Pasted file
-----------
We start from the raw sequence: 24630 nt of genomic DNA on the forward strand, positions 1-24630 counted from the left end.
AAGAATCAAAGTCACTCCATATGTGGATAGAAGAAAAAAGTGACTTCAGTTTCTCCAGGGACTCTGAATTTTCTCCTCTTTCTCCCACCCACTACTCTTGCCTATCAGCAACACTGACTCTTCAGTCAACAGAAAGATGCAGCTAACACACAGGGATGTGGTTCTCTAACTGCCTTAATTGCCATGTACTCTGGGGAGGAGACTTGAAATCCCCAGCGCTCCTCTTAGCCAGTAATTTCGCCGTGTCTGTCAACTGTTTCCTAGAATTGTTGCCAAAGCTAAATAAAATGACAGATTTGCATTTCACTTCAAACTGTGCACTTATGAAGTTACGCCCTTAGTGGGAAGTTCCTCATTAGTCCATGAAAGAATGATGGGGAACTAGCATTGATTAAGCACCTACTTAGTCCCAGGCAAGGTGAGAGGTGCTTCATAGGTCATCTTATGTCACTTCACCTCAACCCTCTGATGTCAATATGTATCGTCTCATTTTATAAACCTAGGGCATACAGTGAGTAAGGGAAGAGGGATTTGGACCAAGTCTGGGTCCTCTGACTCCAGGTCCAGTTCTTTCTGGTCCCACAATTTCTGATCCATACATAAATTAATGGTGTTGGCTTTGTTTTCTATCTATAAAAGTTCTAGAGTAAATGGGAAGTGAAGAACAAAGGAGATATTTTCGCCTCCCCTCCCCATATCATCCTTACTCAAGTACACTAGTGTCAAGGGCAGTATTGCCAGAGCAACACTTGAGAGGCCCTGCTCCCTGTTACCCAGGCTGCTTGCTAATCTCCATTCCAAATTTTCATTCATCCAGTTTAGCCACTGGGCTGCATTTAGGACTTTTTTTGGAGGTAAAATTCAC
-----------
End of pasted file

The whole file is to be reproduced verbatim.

We start from the raw sequence: 24630 nt of genomic DNA on the forward strand, positions 1-24630 counted from the left end.
AAGAATCAAAGTCACTCCATATGTGGATAGAAGAAAAAAGTGACTTCAGTTTCTCCAGGGACTCTGAATTTTCTCCTCTTTCTCCCACCCACTACTCTTGCCTATCAGCAACACTGACTCTTCAGTCAACAGAAAGATGCAGCTAACACACAGGGATGTGGTTCTCTAACTGCCTTAATTGCCATGTACTCTGGGGAGGAGACTTGAAATCCCCAGCGCTCCTCTTAGCCAGTAATTTCGCCGTGTCTGTCAACTGTTTCCTAGAATTGTTGCCAAAGCTAAATAAAATGACAGATTTGCATTTCACTTCAAACTGTGCACTTATGAAGTTACGCCCTTAGTGGGAAGTTCCTCATTAGTCCATGAAAGAATGATGGGGAACTAGCATTGATTAAGCACCTACTTAGTCCCAGGCAAGGTGAGAGGTGCTTCATAGGTCATCTTATGTCACTTCACCTCAACCCTCTGATGTCAATATGTATCGTCTCATTTTATAAACCTAGGGCATACAGTGAGTAAGGGAAGAGGGATTTGGACCAAGTCTGGGTCCTCTGACTCCAGGTCCAGTTCTTTCTGGTCCCACAATTTCTGATCCATACATAAATTAATGGTGTTGGCTTTGTTTTCTATCTATAAAAGTTCTAGAGTAAATGGGAAGTGAAGAACAAAGGAGATATTTTCGCCTCCCCTCCCCATATCATCCTTACTCAAGTACACTAGTGTCAAGGGCAGTATTGCCAGAGCAACACTTGAGAGGCCCTGCTCCCTGTTACCCAGGCTGCTTGCTAATCTCCATTCCAAATTTTCATTCATCCAGTTTAGCCACTGGGCTGCATTTAGGACTTTTTTTGGAGGTAAAATTCAC